I really do think that mental illness is viewed so differently from these physical ailments, and I don't necessarily think we should view them any differently. A wrenched ankle is an ailment, and so too is clinical depression. Both deserve treatment, and neither one is more or less “valid” as an illness. To think this is to alienate a huge number of the population, and because mental illness is mostly such an invisible disease we really can't tell by looking at someone whether or not they have an illness.

An illness is an illness, regardless of whether it is physical or mental, and to be frankly honest all those members of society that scoff at mental illness haven't got a clue about mental illness and should be ignored. They're not professionals, they haven't done any form of education on the subject, and have no right to drop science on the subject. So you're well within you're rights to tell them to shove it up their ass.

February 11, 2011

The Unlovable Borderline

There is a lot of stigma about Borderline Personality Disorder and interpersonal relationships, particularly romantic relationships. If you've ever gone looking for it, there is a whole lot of information on the internet for those afflicted by the Borderline... um, sorry, I mean those in relationships with Borderlines. For the Borderline this can be horrifying and daunting, to go looking for information to help you with your disease and instead find entire websites devoted to helping your spouse divorce you without you killing yourself. Very uplifting stuff, right?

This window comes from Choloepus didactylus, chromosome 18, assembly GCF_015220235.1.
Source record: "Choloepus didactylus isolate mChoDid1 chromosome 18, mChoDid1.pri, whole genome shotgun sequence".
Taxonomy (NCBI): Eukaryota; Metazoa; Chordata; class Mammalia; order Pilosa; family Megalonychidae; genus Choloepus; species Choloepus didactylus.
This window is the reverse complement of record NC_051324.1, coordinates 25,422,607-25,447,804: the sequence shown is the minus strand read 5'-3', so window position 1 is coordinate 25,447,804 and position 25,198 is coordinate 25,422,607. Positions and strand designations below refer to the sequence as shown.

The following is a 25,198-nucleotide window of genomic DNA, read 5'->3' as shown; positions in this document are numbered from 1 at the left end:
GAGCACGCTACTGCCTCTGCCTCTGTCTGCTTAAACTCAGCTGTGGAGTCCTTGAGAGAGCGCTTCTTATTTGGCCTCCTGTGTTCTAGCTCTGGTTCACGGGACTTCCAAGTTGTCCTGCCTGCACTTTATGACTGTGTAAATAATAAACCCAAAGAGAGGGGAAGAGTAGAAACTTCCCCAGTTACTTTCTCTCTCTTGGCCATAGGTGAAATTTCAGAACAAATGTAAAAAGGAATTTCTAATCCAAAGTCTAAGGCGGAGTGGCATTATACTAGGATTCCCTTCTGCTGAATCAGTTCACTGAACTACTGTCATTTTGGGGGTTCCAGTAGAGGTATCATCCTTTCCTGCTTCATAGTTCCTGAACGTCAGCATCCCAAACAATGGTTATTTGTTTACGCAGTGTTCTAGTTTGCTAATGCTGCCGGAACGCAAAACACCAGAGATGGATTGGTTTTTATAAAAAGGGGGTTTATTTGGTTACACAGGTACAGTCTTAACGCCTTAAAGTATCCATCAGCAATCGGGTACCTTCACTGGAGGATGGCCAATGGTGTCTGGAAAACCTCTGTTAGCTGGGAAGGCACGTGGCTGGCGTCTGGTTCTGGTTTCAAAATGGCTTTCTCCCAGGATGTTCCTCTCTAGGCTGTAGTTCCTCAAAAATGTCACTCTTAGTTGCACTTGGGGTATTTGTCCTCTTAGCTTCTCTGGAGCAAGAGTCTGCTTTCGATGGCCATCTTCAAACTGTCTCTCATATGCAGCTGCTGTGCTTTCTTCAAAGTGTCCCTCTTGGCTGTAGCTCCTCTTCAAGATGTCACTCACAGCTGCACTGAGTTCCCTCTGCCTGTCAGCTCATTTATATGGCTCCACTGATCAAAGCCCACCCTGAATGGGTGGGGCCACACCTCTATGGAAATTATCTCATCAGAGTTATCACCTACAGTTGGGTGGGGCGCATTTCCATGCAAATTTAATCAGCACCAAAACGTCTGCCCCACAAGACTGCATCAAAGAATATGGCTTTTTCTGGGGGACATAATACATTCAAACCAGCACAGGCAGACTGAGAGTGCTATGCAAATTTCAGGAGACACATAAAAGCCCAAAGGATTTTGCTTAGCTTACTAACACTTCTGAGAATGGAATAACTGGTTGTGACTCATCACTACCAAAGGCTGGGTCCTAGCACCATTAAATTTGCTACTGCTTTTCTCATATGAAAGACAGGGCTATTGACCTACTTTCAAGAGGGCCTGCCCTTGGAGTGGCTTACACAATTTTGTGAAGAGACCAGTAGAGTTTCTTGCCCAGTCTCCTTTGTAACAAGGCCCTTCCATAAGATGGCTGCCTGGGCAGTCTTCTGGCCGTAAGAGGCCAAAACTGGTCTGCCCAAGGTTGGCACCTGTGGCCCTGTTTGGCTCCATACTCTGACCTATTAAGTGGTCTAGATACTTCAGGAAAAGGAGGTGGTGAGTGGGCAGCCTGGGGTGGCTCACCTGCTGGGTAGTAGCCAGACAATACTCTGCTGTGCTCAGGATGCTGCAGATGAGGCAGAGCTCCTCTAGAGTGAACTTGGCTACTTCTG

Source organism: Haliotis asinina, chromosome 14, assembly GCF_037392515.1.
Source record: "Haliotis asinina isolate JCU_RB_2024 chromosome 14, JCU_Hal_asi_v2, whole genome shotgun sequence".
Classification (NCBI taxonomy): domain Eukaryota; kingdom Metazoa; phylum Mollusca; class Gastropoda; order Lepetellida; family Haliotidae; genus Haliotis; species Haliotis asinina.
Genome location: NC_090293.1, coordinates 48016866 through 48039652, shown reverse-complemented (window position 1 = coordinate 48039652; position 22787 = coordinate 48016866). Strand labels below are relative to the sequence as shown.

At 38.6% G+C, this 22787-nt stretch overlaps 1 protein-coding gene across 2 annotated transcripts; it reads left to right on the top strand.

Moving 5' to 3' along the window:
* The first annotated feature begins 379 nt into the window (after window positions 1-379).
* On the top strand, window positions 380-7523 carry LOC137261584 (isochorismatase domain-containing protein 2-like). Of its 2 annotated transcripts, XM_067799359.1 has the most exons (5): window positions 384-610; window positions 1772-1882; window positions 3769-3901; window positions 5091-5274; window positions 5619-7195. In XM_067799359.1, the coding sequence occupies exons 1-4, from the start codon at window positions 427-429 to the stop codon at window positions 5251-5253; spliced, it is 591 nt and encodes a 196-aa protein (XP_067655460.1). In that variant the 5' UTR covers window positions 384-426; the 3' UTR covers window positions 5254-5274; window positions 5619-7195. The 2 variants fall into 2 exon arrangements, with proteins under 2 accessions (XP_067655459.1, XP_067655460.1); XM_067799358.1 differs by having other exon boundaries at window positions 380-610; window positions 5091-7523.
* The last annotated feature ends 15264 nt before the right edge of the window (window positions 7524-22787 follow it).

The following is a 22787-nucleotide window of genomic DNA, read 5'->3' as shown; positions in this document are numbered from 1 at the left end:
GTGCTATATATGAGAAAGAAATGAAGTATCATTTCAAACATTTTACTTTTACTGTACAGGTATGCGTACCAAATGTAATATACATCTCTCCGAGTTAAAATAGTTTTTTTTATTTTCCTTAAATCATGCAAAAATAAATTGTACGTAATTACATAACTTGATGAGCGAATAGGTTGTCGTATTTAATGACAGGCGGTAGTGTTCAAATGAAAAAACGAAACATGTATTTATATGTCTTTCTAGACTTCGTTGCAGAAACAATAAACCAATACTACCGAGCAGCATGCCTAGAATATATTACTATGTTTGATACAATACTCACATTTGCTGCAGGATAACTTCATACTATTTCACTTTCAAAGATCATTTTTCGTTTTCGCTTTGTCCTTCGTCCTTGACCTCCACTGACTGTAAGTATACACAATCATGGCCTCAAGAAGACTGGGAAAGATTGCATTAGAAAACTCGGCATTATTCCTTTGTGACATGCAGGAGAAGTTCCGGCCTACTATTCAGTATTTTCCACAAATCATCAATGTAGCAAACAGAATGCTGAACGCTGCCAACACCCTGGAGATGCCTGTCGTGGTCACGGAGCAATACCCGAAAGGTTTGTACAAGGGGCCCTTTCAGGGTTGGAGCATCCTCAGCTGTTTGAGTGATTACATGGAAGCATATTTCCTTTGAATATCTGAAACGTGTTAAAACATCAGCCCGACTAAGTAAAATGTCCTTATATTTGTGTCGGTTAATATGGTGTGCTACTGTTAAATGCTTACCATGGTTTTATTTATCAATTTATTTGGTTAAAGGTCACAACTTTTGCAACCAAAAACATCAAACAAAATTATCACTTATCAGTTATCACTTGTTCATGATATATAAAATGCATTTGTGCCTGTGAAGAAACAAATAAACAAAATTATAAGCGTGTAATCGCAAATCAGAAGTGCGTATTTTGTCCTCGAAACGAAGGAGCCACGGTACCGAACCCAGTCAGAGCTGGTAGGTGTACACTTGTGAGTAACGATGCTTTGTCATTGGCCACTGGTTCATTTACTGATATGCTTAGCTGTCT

So I obviously went through a whole lot of tears thinking I wasn't capable of having a stable relationship. Not only was I not capable, but I didn't deserve one either because of this dirty, dirty disease. At the time my relationship was very tumultuous, so that did nothing to assuage my fears that I was doomed to a life with horribly volcanic and angry arguments and dramas in my love life. My relationship was on-again, off-again due to a variety of factors that truly weren't solely to do with me and my disease, and as they say it really does take two to tango.

Eventually though things started evening out. It was like my relationship was ironing its own kinks out, and on Sunday I will be celebrating the five year anniversary with my partner, M. We've been living together for a year now, and things are better than I had ever expected. Arguments are rare, and we do all those things I thought I would never do with anyone. We go to the nursery to buy plants for our little outdoor dining area, do laundry and make dinner on weeknights. All truly mundane things I thought that I, as a Borderline, would never be able to do with someone.

It truly is like my life is being spent looking for new and exciting ways to give my illness to finger, and in so many ways I am succeeding. So Borderline? Fuck you!